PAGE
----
Volunteers wanted, writes the Yakima Herald-Republic.
Drivers are being sought by the state Department of Transportation to test a pilot program that could replace the gas tax.
After announcing the project last year, the department has about half of the 2,000 drivers needed and is seeking another 1,000 in order to get the test underway.
We wrote about the project last September, noting the inevitability of the search for alternatives.
As cars become more fuel efficient, the gas tax becomes less revenue robust.
The News Tribune editorial board endorsed the idea in mid-September, writing,
There are kinks to work out, such as privacy concerns and payment from out-of-state drivers. But it’s vital for Washington to move beyond pilot projects and implement a real road-usage charge as soon as possible.
The Spokesman-Review editorial board now says alternatives to the gas tax are necessary.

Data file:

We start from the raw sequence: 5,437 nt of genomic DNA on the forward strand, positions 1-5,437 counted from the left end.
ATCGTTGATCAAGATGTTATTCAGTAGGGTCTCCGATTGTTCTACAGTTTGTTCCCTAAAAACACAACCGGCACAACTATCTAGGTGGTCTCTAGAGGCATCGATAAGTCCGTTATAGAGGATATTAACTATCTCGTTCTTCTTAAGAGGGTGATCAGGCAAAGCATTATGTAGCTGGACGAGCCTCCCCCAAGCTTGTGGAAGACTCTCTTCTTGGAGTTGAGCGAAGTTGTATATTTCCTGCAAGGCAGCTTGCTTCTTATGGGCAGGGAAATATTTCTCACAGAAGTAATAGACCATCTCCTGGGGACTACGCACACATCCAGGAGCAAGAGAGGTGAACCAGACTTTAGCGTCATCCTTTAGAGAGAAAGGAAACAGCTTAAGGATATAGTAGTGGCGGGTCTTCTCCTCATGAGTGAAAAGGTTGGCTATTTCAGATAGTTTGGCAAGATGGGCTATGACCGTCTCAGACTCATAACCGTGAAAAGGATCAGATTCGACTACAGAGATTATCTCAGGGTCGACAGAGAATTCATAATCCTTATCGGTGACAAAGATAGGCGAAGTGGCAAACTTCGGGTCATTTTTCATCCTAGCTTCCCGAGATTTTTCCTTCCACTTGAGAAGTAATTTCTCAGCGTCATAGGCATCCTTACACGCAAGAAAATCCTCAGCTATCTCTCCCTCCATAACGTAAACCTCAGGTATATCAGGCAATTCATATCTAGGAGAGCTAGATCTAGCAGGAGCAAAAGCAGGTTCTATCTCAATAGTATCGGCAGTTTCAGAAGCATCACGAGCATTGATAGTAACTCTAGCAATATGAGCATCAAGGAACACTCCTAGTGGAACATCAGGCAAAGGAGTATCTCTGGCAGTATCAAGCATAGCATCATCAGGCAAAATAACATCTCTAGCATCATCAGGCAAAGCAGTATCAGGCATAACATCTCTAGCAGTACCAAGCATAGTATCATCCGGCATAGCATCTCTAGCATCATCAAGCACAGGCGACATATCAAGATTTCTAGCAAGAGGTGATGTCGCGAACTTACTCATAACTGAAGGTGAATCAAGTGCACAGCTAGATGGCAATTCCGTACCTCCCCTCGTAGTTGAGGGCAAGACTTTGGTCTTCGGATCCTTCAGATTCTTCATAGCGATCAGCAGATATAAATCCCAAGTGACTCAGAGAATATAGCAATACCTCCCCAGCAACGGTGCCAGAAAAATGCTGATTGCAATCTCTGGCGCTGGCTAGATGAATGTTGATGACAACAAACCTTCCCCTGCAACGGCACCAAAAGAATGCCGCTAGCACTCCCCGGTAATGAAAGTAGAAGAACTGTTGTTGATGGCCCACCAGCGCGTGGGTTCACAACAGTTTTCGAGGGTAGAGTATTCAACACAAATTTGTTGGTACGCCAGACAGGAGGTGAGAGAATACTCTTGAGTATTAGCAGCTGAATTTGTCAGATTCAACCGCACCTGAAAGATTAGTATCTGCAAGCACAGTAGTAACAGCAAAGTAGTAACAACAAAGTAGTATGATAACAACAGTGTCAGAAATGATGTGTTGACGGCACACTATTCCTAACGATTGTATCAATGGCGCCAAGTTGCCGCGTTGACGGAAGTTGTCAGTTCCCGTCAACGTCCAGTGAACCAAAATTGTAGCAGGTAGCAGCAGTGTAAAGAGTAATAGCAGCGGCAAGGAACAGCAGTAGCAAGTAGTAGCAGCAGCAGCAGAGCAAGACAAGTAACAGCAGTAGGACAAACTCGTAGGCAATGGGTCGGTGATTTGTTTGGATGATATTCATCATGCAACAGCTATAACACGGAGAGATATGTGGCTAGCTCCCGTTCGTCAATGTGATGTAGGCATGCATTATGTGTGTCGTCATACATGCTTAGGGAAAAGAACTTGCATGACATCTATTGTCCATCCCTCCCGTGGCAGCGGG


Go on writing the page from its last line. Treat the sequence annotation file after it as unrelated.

The gas tax, a once reliable source for new projects and maintenance, is losing its oomph. Traditional vehicles are growing more efficient, and the new-fangled ones don’t even require a trip to the pump.
However, government has already leveraged the gas tax for long-term transportation projects. Those bonds are like a house with a 30-year mortgage. As long as there is a steady income source, they can be paid off. Problem is, that income will dwindle without changes…
The practical answer is to find another funding source to either replace or supplement the gas tax…
A per-mile charge would undoubtedly be controversial, but so are all of the other ways (including car tabs and tolling) the government raises transportation dollars. This pilot project will help the state decide if this is a practical solution.
An issue to watch.